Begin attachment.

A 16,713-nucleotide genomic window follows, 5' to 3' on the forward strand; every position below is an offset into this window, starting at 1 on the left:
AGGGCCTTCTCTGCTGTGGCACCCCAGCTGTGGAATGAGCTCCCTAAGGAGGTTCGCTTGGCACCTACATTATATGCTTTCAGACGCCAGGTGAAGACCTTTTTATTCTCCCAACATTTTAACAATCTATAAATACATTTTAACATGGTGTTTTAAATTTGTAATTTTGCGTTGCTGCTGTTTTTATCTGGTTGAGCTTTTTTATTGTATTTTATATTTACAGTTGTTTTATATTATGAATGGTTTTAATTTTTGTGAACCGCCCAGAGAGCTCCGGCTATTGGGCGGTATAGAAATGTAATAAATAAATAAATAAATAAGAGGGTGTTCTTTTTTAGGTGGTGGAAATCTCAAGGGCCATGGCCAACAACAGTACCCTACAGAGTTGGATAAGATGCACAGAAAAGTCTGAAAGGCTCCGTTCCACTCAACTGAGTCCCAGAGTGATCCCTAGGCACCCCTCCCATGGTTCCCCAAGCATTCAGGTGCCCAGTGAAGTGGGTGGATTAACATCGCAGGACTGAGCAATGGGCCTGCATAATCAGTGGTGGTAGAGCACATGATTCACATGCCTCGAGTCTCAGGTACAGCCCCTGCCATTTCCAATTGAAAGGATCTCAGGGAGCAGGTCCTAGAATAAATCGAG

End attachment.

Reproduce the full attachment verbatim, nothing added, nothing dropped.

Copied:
A 16,713-nucleotide genomic window follows, 5' to 3' on the forward strand; every position below is an offset into this window, starting at 1 on the left:
AGGGCCTTCTCTGCTGTGGCACCCCAGCTGTGGAATGAGCTCCCTAAGGAGGTTCGCTTGGCACCTACATTATATGCTTTCAGACGCCAGGTGAAGACCTTTTTATTCTCCCAACATTTTAACAATCTATAAATACATTTTAACATGGTGTTTTAAATTTGTAATTTTGCGTTGCTGCTGTTTTTATCTGGTTGAGCTTTTTTATTGTATTTTATATTTACAGTTGTTTTATATTATGAATGGTTTTAATTTTTGTGAACCGCCCAGAGAGCTCCGGCTATTGGGCGGTATAGAAATGTAATAAATAAATAAATAAATAAGAGGGTGTTCTTTTTTAGGTGGTGGAAATCTCAAGGGCCATGGCCAACAACAGTACCCTACAGAGTTGGATAAGATGCACAGAAAAGTCTGAAAGGCTCCGTTCCACTCAACTGAGTCCCAGAGTGATCCCTAGGCACCCCTCCCATGGTTCCCCAAGCATTCAGGTGCCCAGTGAAGTGGGTGGATTAACATCGCAGGACTGAGCAATGGGCCTGCATAATCAGTGGTGGTAGAGCACATGATTCACATGCCTCGAGTCTCAGGTACAGCCCCTGCCATTTCCAATTGAAAGGATCTCAGGGAGCAGGTCCTAGAATAAATCGAG